Cite This Page:

University Of California, Santa Cruz. "UCSC Geophysicist Creates Computer Simulation Of Indian Ocean Tsunami." ScienceDaily. ScienceDaily, 6 January 2005. <www.sciencedaily.com/releases/2005/01/050106092648.htm>.
University Of California, Santa Cruz. (2005, January 6). UCSC Geophysicist Creates Computer Simulation Of Indian Ocean Tsunami. ScienceDaily. Retrieved September 19, 2014 from www.sciencedaily.com/releases/2005/01/050106092648.htm
University Of California, Santa Cruz. "UCSC Geophysicist Creates Computer Simulation Of Indian Ocean Tsunami." ScienceDaily. www.sciencedaily.com/releases/2005/01/050106092648.htm (accessed September 19, 2014).

Share This



More Earth & Climate News

Friday, September 19, 2014

Featured Research

from universities, journals, and other organizations


Featured Videos

from AP, Reuters, AFP, and other news services

Raw: Wildfires in CA Burn Forest Asunder

Raw: Wildfires in CA Burn Forest Asunder

AP (Sep. 18, 2014) An out-of-control Northern California wildfire has nearly 2,800 people from their homes as it continues to grow, authorities said Thursday. Authorities said a man has been arrested on suspicion of arson for starting the fire on Saturday. (Sept. 18) Video provided by AP
Powered by NewsLook.com
Raw: Elephant Undergoes Surgery in Tbilisi Zoo

Raw: Elephant Undergoes Surgery in Tbilisi Zoo

AP (Sep. 18, 2014) Grand the elephant has successfully undergone surgery to remove a portion of infected tusk at Tbilisi Zoo in Georgia. British veterinary surgeons used an electric drill to extract the infected piece. (Sept. 18) Video provided by AP
Powered by NewsLook.com
Raw: Scientists Examine Colossal Squid

Raw: Scientists Examine Colossal Squid

AP (Sep. 16, 2014) Squid experts in New Zealand thawed and examined an unusual catch on Tuesday: a colossal squid. It was captured in Antarctica's remote Ross Sea in December last year and has been frozen for eight months. (Sept. 16) Video provided by AP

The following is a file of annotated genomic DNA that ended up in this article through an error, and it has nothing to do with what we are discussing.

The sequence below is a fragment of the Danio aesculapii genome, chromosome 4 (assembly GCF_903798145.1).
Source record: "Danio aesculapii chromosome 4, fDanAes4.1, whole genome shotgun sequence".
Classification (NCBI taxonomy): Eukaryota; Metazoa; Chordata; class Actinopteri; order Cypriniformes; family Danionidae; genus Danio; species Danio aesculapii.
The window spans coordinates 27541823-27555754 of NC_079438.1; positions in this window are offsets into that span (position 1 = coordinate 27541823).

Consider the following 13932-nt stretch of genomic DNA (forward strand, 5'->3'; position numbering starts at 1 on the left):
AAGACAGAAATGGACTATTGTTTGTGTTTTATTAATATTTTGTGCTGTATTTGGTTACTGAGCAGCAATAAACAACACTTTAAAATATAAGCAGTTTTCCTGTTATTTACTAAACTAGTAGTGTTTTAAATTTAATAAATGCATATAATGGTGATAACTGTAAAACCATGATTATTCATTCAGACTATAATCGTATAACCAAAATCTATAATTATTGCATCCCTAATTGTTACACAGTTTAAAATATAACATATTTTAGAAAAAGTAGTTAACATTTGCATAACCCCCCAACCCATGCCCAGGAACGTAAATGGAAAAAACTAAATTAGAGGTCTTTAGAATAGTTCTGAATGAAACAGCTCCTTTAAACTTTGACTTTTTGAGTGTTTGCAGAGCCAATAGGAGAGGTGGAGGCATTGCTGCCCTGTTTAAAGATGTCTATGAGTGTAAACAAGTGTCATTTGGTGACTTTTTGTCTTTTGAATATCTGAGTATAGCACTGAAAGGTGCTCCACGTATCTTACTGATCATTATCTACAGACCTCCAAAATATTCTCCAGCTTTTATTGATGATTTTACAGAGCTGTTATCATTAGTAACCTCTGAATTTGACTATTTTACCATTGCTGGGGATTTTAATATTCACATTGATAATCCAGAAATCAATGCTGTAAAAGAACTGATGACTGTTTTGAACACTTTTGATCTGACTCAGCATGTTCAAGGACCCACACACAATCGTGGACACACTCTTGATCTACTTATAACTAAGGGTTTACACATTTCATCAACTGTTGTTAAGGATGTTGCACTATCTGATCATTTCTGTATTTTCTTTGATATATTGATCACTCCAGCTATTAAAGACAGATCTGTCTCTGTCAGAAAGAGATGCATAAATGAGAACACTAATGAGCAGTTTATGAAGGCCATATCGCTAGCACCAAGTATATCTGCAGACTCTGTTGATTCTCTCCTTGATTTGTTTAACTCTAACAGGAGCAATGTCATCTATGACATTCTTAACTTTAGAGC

Powered by NewsLook.com
Man Floats for 31 Hours in Gulf Waters

Man Floats for 31 Hours in Gulf Waters

AP (Sep. 16, 2014) A Texas man is lucky to be alive after he and three others floated for more than a day in the Gulf of Mexico when their boat sank during a fishing trip. (Sept. 16) Video provided by AP
Powered by NewsLook.com

Search ScienceDaily

Number of stories in archives: 140,361

Find with keyword(s):
Enter a keyword or phrase to search ScienceDaily for related topics and research stories.

Save/Print:
Share:

Breaking News:
from the past week

In Other News

... from NewsDaily.com

Science News

Health News

Environment News

Technology News



Save/Print:
Share:

Free Subscriptions


Get the latest science news with ScienceDaily's free email newsletters, updated daily and weekly. Or view hourly updated newsfeeds in your RSS reader:

Get Social & Mobile


Keep up to date with the latest news from ScienceDaily via social networks and mobile apps:

Have Feedback?


Tell us what you think of ScienceDaily -- we welcome both positive and negative comments. Have any problems using the site? Questions?
Mobile: iPhone Android Web
Follow: Facebook Twitter Google+
Subscribe: RSS Feeds Email Newsletters
Latest Headlines Health & Medicine Mind & Brain Space & Time Matter & Energy Computers & Math Plants & Animals Earth & Climate Fossils & Ruins